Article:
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I'm using the BinaryFormatter to serialize a fairly simple multi-dimentional array of floats, although I suspect that the problem occurs with any primitive types. My multi-dimensional array contains 10000x16 floats (160k) and serializing on my PC runs at ~8 MB/s (60 second benchmark writing ~500 MB to SSD drive). Code:

        Stopwatch stopwatch = new Stopwatch();

        float[,] data = new float[10000 , 16];  // Two-dimensional array of 160,000 floats.
        // OR
        float[]  data = new float[10000 * 16];  // One-dimensional array of 160,000 floats.

        var formatter = new BinaryFormatter();
        var stream = new FileStream("C:\\Temp\\test_serialization.data", FileMode.Create, FileAccess.Write);

        // Serialize to disk the array 1000 times.
        stopwatch.Reset();
        stopwatch.Start();
        for (int i = 0; i < 1000; i++)
        {
            formatter.Serialize(stream, data);
        }
        stream.Close();
        stopwatch.Stop();

        TimeSpan ts = stopwatch.Elapsed;

        // Format and display the TimeSpan value.
        string elapsedTime = String.Format("{0:00}:{1:00}:{2:00}.{3:000}",
            ts.Hours, ts.Minutes, ts.Seconds,
            ts.Milliseconds);
        Console.WriteLine("Runtime " + elapsedTime);
        var info = new FileInfo(stream.Name);
        Console.WriteLine("Speed: {0:0.00} MB/s", info.Length / ts.TotalSeconds / 1024.0 / 1024.0);

Doing the same thing but using a one-dimensional array of 160k floats, the same amount of data is serialized to disk at ~179 MB/s. Over 20x faster! Why does serializing a two-dimensional array using BinaryFormatter perform so poorly? The underlying storage of the of the two arrays in memory should be identical. (I've done unsafe native pin_ptr and copying to and from 2D arrays in C++/CLI).

A hackish solution would be to implement ISerializable and do a memcopy (unsafe/ptr pinning/block memcopy) the 2D array into a 1D array and serialize that and the dimensions. Another option I am considering is a switch to protobuf-net.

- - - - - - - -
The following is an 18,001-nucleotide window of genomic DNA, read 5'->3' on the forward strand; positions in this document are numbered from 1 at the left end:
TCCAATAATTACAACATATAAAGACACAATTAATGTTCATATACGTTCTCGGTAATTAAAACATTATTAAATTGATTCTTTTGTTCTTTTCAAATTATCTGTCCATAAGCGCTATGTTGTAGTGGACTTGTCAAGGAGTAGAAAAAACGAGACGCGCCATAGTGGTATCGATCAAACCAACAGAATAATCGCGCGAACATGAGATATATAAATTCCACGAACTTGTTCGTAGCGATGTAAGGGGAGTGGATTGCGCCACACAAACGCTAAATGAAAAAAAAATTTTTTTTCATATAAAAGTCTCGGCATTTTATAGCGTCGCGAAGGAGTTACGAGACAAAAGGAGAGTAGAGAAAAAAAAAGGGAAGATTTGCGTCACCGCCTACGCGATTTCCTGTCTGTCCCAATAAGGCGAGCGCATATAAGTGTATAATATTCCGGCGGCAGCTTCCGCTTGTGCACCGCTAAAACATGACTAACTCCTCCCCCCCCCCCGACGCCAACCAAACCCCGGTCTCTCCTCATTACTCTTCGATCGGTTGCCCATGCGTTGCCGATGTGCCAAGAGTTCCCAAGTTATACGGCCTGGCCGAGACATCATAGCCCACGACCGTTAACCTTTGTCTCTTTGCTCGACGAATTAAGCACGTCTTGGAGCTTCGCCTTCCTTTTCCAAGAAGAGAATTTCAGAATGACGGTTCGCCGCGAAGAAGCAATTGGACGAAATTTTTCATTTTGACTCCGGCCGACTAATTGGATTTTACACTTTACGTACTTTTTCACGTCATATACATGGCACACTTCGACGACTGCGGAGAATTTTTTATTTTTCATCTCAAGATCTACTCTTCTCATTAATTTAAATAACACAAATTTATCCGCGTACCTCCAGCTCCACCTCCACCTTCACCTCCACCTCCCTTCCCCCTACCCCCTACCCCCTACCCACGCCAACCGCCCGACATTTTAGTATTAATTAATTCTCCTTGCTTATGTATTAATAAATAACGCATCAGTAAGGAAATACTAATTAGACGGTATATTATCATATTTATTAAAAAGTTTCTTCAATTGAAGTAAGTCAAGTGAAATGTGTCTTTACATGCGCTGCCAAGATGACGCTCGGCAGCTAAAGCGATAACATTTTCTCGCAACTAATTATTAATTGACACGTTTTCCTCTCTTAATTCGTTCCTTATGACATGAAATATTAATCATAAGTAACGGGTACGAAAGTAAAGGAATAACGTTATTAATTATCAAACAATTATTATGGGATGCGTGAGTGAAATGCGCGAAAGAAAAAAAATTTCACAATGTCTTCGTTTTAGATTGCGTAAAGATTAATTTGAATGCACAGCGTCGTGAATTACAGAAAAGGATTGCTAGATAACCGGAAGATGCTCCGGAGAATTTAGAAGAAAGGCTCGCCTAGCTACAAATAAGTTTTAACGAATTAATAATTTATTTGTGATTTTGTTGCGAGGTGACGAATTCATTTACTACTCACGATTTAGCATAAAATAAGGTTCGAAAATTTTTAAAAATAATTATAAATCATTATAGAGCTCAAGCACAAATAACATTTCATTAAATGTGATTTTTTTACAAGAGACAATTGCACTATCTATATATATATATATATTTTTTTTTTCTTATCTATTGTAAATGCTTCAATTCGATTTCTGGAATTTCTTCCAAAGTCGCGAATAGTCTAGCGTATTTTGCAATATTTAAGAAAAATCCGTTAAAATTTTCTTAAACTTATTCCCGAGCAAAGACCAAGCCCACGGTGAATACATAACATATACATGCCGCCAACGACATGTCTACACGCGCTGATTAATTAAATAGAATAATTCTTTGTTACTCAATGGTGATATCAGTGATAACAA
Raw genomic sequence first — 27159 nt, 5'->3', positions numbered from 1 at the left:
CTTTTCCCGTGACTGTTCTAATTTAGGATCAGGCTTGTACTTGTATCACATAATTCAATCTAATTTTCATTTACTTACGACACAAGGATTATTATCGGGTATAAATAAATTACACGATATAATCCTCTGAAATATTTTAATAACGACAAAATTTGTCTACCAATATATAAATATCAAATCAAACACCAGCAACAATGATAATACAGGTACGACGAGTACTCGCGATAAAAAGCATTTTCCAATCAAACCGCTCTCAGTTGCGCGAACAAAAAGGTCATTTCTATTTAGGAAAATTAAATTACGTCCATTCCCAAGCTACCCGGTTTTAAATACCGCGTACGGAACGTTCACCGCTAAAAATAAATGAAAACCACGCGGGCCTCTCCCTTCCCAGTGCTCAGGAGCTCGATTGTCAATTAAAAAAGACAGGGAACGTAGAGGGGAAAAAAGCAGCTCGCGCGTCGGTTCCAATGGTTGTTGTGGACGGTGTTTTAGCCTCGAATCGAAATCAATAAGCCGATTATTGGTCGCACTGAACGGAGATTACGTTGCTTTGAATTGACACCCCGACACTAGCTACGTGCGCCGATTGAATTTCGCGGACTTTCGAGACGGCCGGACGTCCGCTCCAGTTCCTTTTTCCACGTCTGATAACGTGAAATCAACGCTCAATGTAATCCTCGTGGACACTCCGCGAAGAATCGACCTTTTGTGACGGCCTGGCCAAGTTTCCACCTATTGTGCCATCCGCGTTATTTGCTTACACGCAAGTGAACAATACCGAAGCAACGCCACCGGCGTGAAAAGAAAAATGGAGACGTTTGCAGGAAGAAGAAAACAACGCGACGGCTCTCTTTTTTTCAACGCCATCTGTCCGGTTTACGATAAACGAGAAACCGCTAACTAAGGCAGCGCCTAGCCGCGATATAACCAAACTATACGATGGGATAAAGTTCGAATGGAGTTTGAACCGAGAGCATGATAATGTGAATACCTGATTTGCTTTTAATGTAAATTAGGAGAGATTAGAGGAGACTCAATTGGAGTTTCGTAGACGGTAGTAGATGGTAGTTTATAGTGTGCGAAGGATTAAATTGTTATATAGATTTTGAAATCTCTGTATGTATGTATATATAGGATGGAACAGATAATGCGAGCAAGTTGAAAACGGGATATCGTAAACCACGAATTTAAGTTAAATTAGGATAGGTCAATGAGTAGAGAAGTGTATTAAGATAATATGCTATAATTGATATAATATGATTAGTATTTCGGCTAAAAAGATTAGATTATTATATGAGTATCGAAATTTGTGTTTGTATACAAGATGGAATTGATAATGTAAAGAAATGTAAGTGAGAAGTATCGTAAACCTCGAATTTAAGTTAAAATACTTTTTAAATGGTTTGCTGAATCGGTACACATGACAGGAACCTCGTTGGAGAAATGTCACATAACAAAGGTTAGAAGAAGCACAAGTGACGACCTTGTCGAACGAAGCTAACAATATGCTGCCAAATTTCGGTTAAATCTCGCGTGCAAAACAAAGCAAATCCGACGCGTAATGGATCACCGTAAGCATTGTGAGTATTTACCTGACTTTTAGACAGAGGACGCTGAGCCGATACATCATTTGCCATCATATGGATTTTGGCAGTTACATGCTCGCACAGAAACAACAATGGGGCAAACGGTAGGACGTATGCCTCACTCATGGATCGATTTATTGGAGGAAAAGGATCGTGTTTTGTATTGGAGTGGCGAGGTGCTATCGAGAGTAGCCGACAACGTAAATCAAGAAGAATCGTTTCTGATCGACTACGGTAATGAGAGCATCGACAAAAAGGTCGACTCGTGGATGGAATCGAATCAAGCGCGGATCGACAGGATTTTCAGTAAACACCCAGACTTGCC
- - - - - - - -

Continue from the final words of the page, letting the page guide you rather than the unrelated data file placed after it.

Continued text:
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It spends too much time on reflection. Arrays are troublesome since they are covariant in .NET. You can speed it up with jagged arrays. – Hans Passant Nov 9 '11 at 11:09

No need to give up your data structure or copy values, you can use the following code to achieve to same performance:

            fixed (float* ptr = data)
            {
                byte* arr = (byte*)ptr;
                int size = sizeof(float);

                for (int j = 0; j < data.Length * size; j++)
                {
                    stream.WriteByte(arr[j]);
                }
            }

Basically, you are writing the output stream yourself, and like you said, you are just using the float[] as a byte[] since the memory structure is the same.

The deseriazliation is the same, you can use either StreamReader to read floats or unsafe and just load the data into memory.

If you have basic needs like this, I'd strongly discourage using protobuf.net though. The development slowed down and based on one single guy, so it's pretty risky (when I tried to help about a performance issue, he did not even bother to see the changes I offered to make). However, if you want to serialise complex data structures, binary serialisation would not be much slower than protobuf, although the latter one is not officially supported on the .NET platform (Google released the code for it for Java, Python and C++).

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